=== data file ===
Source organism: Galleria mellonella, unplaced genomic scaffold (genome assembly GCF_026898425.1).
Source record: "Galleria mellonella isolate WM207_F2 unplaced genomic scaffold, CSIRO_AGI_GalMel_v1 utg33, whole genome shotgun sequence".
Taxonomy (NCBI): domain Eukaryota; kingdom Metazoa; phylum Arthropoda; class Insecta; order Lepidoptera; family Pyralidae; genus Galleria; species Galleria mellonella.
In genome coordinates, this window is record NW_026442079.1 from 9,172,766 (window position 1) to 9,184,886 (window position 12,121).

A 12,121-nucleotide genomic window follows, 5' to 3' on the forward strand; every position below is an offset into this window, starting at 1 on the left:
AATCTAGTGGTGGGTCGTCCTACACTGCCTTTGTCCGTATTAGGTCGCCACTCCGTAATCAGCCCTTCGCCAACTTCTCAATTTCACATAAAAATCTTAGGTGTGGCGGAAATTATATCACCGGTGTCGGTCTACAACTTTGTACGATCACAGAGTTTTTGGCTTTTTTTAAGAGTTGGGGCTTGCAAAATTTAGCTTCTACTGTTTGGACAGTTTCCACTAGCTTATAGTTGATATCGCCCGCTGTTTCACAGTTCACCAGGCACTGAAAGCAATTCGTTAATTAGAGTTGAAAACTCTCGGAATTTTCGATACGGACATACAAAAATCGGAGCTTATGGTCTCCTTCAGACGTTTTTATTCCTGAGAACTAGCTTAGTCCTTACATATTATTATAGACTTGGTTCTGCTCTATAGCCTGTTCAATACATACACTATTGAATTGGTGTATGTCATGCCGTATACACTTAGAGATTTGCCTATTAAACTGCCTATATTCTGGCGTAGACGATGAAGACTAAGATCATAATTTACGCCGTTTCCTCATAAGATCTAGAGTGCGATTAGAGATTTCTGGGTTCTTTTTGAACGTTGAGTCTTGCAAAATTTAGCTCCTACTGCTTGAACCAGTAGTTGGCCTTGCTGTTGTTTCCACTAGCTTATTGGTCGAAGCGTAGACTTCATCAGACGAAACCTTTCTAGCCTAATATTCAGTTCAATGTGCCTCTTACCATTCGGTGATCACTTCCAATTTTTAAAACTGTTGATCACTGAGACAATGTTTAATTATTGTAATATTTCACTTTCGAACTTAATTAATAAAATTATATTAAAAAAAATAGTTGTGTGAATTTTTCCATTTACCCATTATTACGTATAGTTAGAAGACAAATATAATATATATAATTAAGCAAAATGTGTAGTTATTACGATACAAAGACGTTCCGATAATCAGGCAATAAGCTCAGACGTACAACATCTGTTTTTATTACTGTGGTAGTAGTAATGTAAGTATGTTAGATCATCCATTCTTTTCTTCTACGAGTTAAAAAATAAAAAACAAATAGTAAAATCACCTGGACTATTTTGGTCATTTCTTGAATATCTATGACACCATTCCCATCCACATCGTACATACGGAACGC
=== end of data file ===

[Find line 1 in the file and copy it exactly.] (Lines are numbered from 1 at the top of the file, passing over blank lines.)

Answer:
Source organism: Galleria mellonella, unplaced genomic scaffold (genome assembly GCF_026898425.1).